This week in GRC focuses on the many challenges 2010 poses for companies, in regards to spending, compliance and risk management.

5 Things Legal Departments Need to Manage

As 2010 is on track to bring more compliance and governance, it also may bring companies more challenges about how to adopt integrated strategies without raising budgets.

The Huron Consulting Group is here to help. They recently compiled a list of five areas of management that legal departments should focus on so that they can best determine who and what drives costs and how these issues can be managed for success in 2010 and beyond.

  1. Discovery Management
  2. Cost Management
  3. Outside Counsel Management
  4. In-House Resource Management
  5. Technology & Process Management

Chances are companies have money, time and manpower invested in many, if not all of these areas, yet they may not recognize the depth and breadth of their investment.

Taking the time to understand what each of these components manage and why they are necessary is sure to help many across the enterprise see where resources are being spent. Better insight makes for better oversight.

Companies Approach GRC with Heads Up, Eyes Open

In the third quarter of 2009, AMR Research conducted a GRC study that assessed plans, motivations and spending priorities at 151 U.S. companies of all sizes and across industries. The study indicated that:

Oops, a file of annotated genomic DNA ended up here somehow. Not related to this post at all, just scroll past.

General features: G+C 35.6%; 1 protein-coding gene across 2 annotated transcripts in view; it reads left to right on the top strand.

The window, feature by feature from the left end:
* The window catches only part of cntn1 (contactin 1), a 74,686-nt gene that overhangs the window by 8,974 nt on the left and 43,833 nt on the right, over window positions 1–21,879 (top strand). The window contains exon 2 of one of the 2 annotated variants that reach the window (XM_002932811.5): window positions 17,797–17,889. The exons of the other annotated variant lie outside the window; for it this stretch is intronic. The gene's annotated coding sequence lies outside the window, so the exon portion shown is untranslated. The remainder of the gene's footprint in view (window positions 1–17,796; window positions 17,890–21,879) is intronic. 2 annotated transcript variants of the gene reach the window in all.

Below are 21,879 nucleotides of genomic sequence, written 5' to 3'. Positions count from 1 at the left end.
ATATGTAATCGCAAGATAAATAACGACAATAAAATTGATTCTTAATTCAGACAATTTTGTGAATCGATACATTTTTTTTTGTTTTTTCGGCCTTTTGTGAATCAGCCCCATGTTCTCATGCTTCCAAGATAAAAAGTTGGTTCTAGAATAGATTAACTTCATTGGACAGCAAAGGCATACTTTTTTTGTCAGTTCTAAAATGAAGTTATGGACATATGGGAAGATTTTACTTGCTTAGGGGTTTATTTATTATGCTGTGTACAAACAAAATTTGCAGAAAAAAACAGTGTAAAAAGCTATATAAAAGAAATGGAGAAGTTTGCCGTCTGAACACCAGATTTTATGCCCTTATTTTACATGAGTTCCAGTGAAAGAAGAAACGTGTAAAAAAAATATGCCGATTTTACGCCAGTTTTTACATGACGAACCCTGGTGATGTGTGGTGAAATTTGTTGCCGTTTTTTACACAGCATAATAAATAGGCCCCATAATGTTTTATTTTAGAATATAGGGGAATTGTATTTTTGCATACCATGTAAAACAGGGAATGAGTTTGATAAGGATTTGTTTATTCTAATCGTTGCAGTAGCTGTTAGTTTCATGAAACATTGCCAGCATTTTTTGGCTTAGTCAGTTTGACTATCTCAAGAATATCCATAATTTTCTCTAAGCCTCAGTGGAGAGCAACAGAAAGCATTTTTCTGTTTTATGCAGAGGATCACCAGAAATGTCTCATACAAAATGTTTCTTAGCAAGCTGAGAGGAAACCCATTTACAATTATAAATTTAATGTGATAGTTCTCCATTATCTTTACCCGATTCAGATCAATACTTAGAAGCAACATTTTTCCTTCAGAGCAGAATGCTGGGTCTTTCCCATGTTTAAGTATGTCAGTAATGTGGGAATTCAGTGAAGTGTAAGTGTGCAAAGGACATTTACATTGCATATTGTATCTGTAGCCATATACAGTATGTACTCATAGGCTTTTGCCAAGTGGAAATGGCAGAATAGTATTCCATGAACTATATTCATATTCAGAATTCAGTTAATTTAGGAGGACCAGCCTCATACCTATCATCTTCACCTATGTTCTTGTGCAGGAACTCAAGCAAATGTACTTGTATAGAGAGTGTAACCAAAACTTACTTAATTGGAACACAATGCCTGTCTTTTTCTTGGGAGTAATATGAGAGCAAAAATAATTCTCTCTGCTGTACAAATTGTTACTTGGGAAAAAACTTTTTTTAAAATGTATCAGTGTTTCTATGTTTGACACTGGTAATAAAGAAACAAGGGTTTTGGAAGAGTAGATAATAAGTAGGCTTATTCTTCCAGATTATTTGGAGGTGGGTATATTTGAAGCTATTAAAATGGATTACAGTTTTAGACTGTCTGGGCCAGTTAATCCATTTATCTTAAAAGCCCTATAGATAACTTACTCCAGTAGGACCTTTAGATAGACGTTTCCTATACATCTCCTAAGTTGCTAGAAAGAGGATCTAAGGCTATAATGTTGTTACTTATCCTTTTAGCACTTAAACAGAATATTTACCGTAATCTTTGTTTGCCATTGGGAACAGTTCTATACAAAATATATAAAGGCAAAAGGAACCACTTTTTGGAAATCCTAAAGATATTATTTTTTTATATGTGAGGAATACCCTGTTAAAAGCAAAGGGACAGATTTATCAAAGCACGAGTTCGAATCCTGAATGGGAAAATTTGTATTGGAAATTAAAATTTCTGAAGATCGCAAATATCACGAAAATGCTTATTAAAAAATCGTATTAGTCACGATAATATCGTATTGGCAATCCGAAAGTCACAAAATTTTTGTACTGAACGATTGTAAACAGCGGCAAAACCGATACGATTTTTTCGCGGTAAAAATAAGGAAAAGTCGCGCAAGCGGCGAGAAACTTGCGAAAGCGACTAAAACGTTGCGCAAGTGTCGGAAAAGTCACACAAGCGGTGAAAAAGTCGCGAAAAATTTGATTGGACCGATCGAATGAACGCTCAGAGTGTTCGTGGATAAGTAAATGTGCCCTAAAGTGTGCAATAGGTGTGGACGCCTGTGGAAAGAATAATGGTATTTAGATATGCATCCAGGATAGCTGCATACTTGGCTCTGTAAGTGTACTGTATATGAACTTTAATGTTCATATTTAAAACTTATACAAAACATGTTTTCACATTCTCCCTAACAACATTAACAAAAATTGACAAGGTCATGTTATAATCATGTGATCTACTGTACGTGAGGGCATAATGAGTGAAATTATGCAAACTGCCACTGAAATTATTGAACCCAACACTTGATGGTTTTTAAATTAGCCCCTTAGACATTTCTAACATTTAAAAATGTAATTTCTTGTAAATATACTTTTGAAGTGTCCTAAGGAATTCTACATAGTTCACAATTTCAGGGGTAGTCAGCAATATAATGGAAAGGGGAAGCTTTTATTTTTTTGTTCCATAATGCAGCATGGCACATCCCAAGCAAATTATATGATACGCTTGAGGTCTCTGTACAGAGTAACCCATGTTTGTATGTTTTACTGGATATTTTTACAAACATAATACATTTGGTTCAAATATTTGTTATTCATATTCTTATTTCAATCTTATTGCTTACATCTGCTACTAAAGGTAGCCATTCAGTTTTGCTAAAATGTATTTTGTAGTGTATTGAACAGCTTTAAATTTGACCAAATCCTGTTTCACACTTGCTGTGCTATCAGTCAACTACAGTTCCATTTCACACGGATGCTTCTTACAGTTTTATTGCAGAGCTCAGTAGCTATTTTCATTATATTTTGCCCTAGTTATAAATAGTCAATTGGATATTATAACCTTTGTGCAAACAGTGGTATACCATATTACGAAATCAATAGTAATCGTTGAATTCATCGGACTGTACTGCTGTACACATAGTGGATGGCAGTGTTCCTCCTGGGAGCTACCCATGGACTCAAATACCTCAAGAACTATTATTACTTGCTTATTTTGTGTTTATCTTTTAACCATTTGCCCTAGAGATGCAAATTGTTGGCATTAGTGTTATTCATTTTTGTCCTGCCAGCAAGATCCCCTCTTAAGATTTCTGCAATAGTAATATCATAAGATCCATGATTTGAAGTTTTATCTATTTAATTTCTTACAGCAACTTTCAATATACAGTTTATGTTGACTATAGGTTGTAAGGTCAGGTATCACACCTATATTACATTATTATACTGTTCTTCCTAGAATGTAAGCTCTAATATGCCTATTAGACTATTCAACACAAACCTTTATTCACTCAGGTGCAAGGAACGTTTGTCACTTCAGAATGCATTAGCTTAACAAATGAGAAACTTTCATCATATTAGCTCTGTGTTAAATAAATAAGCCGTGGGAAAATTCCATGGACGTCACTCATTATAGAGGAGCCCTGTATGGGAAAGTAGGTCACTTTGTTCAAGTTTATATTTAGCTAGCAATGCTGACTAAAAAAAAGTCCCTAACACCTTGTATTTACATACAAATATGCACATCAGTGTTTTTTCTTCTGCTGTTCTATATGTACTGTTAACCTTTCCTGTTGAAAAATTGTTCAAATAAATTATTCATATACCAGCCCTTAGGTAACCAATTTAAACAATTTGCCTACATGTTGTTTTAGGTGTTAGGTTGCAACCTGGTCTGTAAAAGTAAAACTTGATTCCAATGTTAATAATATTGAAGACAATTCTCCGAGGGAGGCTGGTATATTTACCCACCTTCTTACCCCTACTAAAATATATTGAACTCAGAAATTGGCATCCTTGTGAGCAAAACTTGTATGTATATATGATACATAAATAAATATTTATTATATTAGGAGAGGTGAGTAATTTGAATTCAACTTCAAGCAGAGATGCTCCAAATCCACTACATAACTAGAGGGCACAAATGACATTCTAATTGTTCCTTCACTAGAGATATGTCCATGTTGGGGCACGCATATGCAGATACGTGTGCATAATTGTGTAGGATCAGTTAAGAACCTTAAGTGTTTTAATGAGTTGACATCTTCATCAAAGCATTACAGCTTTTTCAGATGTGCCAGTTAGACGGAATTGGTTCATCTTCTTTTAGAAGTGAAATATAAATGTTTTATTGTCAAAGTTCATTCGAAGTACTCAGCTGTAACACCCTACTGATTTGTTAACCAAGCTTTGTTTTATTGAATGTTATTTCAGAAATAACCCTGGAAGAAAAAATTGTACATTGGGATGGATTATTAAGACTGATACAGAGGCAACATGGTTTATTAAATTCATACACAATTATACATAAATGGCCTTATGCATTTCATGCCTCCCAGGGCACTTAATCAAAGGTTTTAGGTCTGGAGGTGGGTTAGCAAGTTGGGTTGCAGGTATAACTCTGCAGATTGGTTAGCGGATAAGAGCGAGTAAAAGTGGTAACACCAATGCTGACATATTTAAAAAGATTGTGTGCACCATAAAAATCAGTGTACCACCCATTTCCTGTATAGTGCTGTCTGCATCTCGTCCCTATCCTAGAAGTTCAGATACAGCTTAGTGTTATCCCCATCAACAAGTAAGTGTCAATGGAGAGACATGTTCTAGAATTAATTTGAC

• U.S. companies will spend US$ 29.8B on GRC activities in 2010, up 3.9%.
  • Risk management remains the top GRC motivation.
  • Better visibility leads to an agile response.
  • Efficiency equates to operating at the highest impact and lowest cost.

The study, GRC in 2010: $29.8B in Spending Sparked by Risk, Visibility, and Efficiency, outlined three major areas of GRC spending: Technology, External Services and Internal Efforts. While companies are spending more, they are driven to compliance by a plethora of motivating factors.


In addition, organizations seem to have matured in their GRC thinking, but inconsistencies still remain, especially between departments. Business executives are much more confident about their approaches and processes than their IT counterparts.

Overall, visibility and efficiency drive a majority of investments for 2010, encouraging companies to operate with “heads up, eyes open, and as efficiently as possible”.

Putting Change in a Bucket

CIOs are constantly faced with how to make IT-related risk management easier and more effective. Brian Barnier, principal at ValueBridge Advisors says that CIOs need to be prepared to change quickly so they can adapt to new regulations. Barnier organizes change into four categories, or buckets:

  • business driven change (e.g., acquisition, consolidation, product change, new regulations);
  • technology management change (e.g., consolidation, shared services);
  • technology change (e.g., cloud, mobile, virtualization); and
  • failure-driven change (e.g., actual, audit finding, testing finding or compliance gap).

In order to earn return on investments, these changes must be addressed head on and strategically. Barnier says that by using risk IT, CIOs can reduce the risks inherent with most business changes, while managing compliance within an organization.